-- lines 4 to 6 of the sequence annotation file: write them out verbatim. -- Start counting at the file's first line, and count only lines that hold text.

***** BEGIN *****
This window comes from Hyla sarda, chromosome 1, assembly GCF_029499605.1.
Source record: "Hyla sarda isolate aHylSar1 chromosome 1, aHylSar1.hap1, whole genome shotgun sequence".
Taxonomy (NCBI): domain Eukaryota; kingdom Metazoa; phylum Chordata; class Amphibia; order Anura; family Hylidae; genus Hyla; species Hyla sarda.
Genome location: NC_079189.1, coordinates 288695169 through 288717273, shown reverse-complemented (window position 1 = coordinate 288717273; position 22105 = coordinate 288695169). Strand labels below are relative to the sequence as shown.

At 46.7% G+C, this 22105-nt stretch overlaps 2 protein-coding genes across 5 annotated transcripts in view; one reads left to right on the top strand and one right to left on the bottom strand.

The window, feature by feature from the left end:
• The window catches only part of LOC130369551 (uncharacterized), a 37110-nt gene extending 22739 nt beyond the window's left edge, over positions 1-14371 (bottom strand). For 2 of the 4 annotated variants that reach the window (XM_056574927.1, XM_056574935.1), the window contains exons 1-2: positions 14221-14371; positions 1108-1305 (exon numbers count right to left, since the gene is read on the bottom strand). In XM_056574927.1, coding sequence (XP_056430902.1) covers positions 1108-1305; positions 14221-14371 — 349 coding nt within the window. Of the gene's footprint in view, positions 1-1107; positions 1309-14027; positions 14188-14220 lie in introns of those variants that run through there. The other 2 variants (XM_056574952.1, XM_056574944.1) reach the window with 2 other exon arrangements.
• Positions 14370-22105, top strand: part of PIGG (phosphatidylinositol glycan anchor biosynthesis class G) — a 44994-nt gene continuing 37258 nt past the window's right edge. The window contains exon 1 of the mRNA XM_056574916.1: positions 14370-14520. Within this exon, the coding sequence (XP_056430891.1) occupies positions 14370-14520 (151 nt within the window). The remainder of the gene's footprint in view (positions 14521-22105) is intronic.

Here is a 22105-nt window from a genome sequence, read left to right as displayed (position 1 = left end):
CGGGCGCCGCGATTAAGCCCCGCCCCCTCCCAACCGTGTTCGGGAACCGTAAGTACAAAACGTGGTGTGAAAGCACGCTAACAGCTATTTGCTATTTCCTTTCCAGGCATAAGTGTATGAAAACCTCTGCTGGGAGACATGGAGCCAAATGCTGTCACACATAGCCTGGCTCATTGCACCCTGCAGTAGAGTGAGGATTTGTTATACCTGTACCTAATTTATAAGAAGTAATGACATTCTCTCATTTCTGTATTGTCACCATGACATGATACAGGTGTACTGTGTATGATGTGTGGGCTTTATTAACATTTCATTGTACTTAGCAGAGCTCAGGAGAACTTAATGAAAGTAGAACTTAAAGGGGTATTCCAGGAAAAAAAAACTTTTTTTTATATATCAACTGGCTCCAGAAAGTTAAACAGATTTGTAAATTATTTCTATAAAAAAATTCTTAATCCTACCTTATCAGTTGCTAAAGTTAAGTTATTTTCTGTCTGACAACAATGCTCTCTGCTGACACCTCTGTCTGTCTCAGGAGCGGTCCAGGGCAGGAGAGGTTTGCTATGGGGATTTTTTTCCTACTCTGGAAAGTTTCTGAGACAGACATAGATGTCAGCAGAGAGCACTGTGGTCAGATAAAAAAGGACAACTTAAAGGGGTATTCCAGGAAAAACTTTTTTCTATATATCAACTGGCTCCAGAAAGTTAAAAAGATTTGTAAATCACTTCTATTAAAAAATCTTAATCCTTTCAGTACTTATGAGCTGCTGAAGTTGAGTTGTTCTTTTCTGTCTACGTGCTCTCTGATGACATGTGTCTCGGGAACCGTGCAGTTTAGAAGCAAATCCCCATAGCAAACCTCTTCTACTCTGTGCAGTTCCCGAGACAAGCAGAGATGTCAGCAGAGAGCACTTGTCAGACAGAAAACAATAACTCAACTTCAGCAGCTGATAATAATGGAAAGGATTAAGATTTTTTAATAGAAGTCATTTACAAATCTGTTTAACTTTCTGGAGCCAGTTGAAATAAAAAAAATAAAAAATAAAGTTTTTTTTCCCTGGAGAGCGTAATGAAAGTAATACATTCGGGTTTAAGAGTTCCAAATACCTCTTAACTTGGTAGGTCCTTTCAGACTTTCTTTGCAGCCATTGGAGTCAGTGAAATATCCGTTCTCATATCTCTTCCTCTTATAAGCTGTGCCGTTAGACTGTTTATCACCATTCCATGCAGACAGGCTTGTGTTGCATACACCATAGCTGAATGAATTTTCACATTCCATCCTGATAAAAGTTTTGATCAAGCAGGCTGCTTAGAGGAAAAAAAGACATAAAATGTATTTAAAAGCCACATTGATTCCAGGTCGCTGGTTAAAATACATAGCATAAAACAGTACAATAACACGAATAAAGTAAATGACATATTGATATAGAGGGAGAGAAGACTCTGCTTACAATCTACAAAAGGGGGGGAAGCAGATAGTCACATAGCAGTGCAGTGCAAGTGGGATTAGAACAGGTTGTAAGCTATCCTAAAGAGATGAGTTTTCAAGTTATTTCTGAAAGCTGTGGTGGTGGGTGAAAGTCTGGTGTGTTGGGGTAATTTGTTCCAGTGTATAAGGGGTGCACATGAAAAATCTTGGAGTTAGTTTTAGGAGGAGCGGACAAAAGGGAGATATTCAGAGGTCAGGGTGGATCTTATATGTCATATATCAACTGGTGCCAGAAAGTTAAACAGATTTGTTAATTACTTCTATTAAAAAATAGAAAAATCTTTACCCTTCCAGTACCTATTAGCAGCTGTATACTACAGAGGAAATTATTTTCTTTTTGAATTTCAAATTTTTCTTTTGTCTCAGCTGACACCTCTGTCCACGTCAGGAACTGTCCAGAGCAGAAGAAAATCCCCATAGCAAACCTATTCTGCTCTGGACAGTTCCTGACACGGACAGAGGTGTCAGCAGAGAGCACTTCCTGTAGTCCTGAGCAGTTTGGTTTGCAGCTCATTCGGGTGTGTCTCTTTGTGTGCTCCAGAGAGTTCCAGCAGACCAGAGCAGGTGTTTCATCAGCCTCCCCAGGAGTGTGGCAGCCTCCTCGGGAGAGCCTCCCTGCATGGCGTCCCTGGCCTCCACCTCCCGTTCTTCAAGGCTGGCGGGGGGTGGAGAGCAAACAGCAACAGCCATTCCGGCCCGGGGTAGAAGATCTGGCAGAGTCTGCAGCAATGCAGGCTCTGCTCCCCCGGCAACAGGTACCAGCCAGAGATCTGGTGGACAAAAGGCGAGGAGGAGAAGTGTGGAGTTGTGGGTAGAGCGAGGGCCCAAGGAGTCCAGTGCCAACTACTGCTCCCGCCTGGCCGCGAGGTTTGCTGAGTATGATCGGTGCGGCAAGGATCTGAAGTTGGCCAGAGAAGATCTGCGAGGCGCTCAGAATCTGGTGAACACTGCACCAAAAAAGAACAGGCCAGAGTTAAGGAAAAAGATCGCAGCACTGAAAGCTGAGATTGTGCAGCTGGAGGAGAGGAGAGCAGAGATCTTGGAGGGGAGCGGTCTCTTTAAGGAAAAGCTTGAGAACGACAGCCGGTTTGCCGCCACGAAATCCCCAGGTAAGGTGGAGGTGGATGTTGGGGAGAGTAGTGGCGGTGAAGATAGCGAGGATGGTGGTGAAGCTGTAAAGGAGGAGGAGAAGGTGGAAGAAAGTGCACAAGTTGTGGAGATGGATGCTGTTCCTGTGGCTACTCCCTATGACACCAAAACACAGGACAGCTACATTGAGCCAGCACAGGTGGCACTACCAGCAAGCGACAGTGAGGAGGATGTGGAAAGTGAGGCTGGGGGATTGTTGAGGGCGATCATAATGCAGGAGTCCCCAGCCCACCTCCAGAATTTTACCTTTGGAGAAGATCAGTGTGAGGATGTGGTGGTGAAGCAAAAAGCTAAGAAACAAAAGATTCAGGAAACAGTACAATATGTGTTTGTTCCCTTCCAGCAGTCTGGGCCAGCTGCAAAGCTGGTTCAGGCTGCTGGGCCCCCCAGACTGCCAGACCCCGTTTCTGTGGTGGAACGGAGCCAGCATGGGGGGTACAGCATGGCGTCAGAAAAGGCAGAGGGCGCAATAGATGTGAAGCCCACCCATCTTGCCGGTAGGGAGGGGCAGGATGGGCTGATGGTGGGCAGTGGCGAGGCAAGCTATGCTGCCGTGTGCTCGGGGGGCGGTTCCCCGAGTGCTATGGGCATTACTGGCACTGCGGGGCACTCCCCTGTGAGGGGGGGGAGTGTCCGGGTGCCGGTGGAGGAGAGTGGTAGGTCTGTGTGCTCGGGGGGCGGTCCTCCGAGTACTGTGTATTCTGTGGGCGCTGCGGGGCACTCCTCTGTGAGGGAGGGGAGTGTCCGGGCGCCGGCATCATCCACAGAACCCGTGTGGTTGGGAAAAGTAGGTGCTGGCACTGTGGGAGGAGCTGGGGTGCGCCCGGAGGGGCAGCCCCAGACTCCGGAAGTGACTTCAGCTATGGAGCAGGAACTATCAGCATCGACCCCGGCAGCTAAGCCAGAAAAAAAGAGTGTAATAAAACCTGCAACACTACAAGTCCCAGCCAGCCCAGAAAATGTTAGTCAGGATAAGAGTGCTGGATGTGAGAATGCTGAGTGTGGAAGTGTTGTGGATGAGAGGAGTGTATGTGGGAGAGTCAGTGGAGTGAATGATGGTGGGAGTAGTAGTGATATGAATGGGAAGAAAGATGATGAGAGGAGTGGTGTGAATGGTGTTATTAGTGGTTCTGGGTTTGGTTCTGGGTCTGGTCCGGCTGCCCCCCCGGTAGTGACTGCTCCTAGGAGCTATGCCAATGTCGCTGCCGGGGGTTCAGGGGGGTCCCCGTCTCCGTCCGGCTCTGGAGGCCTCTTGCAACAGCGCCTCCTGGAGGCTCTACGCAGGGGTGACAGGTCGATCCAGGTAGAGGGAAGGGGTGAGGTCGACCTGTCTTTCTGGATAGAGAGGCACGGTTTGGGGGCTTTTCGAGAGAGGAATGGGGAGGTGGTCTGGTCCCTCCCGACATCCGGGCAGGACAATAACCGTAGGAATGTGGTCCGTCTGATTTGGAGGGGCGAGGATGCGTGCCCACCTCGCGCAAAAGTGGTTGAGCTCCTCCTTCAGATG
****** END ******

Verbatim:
Genome location: NC_079189.1, coordinates 288695169 through 288717273, shown reverse-complemented (window position 1 = coordinate 288717273; position 22105 = coordinate 288695169). Strand labels below are relative to the sequence as shown.

At 46.7% G+C, this 22105-nt stretch overlaps 2 protein-coding genes across 5 annotated transcripts in view; one reads left to right on the top strand and one right to left on the bottom strand.

The window, feature by feature from the left end: